HAMPTON ROADS, Va. (WAVY) — Nikola Grujicic was born March 15, 2018. He was 6 pounds, 6 ounces and 19 1/2 inches long.

His parents, Dragan and Lana, say Nikola was perfect. “From day one, he barely ever cried, he was just so content. He just wanted to be loved and cuddled.”

Shortly before his six month check-up, Nikola became frequently cranky and screamed often.

His parents wondered if it was colic, maybe reflux or teething that caused him to be uncomfortable?

Nothing soothed him.

Lana also noticed Nikola was clenching his fists a lot. At the appointment, she told the pediatrician about her concerns and when a few reflex tests didn’t come back as they should have, a neurologist was recommended.

The pediatric neurologist ran a battery of tests on Nikola and after an agonizing three-week wait, the Grujicic’s were called in to get the results.

The news was devastating. Nikola was diagnosed with a rare, inherited condition called Krabbe Disease.

The myelin or “white matter” in the brain is affected and patients lose their ability to move, speak, see, hear, eat and drink. Life expectancy for infantile Krabbe Disease is less than two years.

Dragan and Lana were told to take Nikola home and just love him — nothing could be done. That was unacceptable.

After no luck finding a doctor here in Hampton Roads who could help them, they learned of Dr. Maria Escolar.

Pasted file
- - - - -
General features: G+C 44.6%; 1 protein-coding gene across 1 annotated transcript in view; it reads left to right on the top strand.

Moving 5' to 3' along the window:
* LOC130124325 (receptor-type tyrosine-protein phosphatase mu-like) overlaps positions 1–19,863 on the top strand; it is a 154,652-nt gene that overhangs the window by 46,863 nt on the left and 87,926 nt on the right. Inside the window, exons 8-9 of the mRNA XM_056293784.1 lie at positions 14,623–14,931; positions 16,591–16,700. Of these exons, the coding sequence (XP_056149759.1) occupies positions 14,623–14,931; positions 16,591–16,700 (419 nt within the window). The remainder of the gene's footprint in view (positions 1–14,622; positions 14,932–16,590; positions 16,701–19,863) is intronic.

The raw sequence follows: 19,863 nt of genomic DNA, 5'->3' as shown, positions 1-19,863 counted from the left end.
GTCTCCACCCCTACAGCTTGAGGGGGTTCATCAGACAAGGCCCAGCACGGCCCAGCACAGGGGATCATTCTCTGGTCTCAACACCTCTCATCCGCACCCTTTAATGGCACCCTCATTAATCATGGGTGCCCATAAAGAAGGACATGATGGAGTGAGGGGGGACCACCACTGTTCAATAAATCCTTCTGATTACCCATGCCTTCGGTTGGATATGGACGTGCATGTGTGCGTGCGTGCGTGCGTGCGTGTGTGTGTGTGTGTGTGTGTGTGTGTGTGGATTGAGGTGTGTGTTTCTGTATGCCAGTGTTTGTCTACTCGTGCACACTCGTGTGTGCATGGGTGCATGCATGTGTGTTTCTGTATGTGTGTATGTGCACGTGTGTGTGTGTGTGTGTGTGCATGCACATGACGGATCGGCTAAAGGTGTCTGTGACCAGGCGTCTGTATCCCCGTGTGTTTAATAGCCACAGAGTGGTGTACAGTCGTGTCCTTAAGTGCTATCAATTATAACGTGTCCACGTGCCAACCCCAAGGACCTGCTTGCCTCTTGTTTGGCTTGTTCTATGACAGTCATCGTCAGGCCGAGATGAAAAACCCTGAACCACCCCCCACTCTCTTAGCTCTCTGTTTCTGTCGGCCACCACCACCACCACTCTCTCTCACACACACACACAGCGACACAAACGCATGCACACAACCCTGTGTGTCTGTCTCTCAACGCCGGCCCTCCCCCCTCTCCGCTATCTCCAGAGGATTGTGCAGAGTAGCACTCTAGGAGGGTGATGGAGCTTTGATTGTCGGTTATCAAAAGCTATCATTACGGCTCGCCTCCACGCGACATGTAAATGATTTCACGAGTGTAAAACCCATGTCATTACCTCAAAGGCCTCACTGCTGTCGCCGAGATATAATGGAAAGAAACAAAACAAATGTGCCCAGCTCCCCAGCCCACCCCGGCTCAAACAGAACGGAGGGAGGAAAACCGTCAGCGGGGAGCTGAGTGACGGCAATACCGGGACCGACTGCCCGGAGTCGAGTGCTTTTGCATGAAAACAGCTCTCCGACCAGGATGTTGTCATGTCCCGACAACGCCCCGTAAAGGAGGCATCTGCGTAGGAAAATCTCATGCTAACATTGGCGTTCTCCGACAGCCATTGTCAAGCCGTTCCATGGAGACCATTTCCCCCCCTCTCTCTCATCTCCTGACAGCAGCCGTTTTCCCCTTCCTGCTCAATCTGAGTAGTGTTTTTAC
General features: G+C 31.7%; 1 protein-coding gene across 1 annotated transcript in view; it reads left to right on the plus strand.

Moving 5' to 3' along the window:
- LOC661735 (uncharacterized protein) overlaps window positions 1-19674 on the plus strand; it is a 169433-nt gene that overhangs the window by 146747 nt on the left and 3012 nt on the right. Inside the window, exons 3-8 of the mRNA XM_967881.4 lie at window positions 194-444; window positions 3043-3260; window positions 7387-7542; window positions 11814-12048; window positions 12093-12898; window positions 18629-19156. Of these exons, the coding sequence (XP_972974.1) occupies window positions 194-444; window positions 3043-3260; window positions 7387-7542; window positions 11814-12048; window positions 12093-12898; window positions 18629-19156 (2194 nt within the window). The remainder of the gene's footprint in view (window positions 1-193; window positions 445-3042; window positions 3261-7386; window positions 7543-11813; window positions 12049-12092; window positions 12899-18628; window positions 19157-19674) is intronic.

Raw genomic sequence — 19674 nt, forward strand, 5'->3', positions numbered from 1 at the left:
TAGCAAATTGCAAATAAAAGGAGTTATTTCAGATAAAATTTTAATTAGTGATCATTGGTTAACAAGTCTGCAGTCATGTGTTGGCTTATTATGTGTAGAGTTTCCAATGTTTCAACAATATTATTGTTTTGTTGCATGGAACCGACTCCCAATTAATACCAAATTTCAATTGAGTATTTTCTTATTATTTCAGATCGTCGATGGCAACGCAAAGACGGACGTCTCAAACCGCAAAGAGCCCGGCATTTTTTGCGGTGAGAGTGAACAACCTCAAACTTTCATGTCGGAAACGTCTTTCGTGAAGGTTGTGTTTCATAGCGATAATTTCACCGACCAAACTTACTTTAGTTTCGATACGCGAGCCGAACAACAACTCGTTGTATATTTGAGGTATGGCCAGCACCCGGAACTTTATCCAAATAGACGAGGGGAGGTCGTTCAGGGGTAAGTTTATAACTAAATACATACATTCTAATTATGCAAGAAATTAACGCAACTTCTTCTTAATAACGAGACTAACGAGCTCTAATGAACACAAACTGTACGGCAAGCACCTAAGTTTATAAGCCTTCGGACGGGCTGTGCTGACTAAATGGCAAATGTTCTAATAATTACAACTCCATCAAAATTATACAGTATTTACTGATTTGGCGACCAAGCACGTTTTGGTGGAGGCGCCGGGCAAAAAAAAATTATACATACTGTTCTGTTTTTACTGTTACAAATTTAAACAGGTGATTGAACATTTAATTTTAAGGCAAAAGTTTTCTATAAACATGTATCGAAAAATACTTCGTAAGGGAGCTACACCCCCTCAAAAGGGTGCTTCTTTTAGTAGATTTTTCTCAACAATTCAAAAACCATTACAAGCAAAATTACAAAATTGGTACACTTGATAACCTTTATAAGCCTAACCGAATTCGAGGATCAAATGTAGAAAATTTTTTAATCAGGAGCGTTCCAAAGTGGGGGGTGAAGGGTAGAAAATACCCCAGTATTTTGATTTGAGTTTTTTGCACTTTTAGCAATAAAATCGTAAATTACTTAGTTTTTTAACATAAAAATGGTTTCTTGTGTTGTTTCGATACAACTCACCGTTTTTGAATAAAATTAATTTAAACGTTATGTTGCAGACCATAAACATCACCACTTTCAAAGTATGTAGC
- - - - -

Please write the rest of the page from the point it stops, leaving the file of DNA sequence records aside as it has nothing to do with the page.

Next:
Dr. Escolar’s expertise is treating patients with Krabbe Disease, but her one-of-a-kind program is at the Children’s Hospital of Pittsburgh UPMC.

She spoke with the Grujicic’s and shortly thereafter, they were on a plane to Pennsylvania. Dr. Escolar and her team have made significant progress in managing Krabbe, along with stopping its progression.

For Nikola, she can only manage the disease. He was diagnosed too late for treatment. Treatment involves the use of umbilical cord blood shortly after birth. Cells that carry the protein the Krabbe patient is missing are tranplanted like a blood transfusion to halt the worsening of the disease.

The procedure, however, can only be done shortly after birth because the disease progresses so quickly. As a result, a newborn screening test is the best method to know whether or not an infant has Krabbe.

Six states in the country currently test for it. Dragan and Lana have begun petitioning Virginia lawmakers, asking for them to support Nikola’s Law, the addition Krabbe Disease to the Newborn Screening Program in our state.

In the meantime, there are supplemental newborn screening tests expectant parents can order. These do include Krabbe and many other disorders.

If you would like to help the Grujicic’s by sending a letter to your legislator, visit https://actionnetwork.org/letters/expanded-newborn-screening. Also, supplemental newborn screening tests can be purchased at a discounted price here: https://www.huntershope.org/newborn-screening/supplemental-newborn-screening/

A GoFundMe account to assist Dragan and Lana has been set up because insurance does not cover all that is needed to care for Nikola. Not to mention, their travels to the Children’s Hospital of Pittsburgh are costly. If you would like to assist, click here https://www.gofundme.com/help-our-nikola.